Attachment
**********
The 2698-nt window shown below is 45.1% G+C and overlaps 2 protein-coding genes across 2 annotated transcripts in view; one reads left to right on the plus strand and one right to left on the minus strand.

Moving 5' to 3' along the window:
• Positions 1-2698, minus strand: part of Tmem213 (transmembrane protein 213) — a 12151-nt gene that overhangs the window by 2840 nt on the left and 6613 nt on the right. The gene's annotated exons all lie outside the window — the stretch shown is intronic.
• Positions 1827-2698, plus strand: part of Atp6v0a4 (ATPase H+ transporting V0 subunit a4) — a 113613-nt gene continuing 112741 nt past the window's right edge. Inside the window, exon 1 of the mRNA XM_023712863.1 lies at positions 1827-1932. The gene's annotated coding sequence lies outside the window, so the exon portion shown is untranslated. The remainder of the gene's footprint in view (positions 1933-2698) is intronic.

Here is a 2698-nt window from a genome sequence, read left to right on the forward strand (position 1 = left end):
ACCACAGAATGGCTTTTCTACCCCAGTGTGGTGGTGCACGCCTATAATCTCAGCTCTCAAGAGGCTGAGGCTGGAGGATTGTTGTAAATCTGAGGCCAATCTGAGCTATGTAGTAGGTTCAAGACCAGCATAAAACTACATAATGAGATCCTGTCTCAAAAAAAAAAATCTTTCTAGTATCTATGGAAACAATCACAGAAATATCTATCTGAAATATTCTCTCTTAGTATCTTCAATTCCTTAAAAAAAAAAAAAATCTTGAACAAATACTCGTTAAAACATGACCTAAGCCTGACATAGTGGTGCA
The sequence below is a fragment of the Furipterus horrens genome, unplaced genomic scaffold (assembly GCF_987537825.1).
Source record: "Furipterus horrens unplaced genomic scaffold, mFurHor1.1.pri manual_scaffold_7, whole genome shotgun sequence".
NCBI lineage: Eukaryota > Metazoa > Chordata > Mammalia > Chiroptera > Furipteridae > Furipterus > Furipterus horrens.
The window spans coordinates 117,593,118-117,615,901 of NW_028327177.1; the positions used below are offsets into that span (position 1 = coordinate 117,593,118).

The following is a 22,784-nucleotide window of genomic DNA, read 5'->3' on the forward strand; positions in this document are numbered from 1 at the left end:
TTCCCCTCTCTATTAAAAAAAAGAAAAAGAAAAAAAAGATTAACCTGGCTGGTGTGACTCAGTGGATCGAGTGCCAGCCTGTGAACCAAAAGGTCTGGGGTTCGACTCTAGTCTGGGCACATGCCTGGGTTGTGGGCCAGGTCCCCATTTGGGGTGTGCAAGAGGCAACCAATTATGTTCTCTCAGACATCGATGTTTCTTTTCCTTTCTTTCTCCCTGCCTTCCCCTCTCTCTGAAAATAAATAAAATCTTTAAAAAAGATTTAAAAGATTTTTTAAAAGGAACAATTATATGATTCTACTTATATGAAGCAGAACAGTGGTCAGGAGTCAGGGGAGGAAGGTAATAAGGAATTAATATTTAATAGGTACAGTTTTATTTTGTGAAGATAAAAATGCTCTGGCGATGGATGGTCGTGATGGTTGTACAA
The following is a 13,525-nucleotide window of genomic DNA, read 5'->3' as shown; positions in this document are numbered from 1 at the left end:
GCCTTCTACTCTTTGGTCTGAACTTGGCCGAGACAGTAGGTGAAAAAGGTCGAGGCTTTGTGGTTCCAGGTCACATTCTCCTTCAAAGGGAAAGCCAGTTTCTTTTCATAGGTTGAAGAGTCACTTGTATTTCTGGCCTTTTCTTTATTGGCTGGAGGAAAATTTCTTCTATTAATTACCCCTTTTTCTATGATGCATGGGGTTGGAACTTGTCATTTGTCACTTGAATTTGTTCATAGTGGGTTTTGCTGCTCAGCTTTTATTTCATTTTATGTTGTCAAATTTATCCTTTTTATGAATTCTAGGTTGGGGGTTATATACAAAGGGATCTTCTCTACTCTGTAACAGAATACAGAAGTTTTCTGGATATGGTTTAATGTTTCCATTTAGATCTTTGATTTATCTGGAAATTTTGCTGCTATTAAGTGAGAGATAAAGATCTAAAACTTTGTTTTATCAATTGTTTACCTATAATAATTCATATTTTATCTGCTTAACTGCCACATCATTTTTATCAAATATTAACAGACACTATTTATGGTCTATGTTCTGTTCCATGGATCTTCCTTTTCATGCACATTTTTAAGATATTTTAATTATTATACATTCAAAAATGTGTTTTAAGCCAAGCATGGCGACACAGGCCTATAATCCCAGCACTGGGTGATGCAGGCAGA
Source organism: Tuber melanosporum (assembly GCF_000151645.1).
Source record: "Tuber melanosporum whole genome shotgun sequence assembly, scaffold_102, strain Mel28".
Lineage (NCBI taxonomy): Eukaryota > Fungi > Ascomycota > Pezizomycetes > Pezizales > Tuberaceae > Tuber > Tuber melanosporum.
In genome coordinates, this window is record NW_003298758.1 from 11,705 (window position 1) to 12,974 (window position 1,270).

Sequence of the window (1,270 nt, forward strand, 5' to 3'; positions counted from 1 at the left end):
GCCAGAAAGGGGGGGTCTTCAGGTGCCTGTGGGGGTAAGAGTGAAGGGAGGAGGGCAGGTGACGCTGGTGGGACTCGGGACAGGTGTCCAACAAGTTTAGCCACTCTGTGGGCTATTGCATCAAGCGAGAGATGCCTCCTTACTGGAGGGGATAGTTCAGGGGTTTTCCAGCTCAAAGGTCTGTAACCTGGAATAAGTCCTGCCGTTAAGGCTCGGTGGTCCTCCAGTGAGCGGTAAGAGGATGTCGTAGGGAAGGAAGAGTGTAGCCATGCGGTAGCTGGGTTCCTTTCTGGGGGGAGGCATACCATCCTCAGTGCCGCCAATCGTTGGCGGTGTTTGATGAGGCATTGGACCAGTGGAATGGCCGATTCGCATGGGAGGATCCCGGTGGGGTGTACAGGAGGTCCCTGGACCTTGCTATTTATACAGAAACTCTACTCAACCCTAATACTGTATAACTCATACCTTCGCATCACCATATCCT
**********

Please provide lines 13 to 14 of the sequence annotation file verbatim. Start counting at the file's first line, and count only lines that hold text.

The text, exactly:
The following is a 13,525-nucleotide window of genomic DNA, read 5'->3' as shown; positions in this document are numbered from 1 at the left end:
GCCTTCTACTCTTTGGTCTGAACTTGGCCGAGACAGTAGGTGAAAAAGGTCGAGGCTTTGTGGTTCCAGGTCACATTCTCCTTCAAAGGGAAAGCCAGTTTCTTTTCATAGGTTGAAGAGTCACTTGTATTTCTGGCCTTTTCTTTATTGGCTGGAGGAAAATTTCTTCTATTAATTACCCCTTTTTCTATGATGCATGGGGTTGGAACTTGTCATTTGTCACTTGAATTTGTTCATAGTGGGTTTTGCTGCTCAGCTTTTATTTCATTTTATGTTGTCAAATTTATCCTTTTTATGAATTCTAGGTTGGGGGTTATATACAAAGGGATCTTCTCTACTCTGTAACAGAATACAGAAGTTTTCTGGATATGGTTTAATGTTTCCATTTAGATCTTTGATTTATCTGGAAATTTTGCTGCTATTAAGTGAGAGATAAAGATCTAAAACTTTGTTTTATCAATTGTTTACCTATAATAATTCATATTTTATCTGCTTAACTGCCACATCATTTTTATCAAATATTAACAGACACTATTTATGGTCTATGTTCTGTTCCATGGATCTTCCTTTTCATGCACATTTTTAAGATATTTTAATTATTATACATTCAAAAATGTGTTTTAAGCCAAGCATGGCGACACAGGCCTATAATCCCAGCACTGGGTGATGCAGGCAGA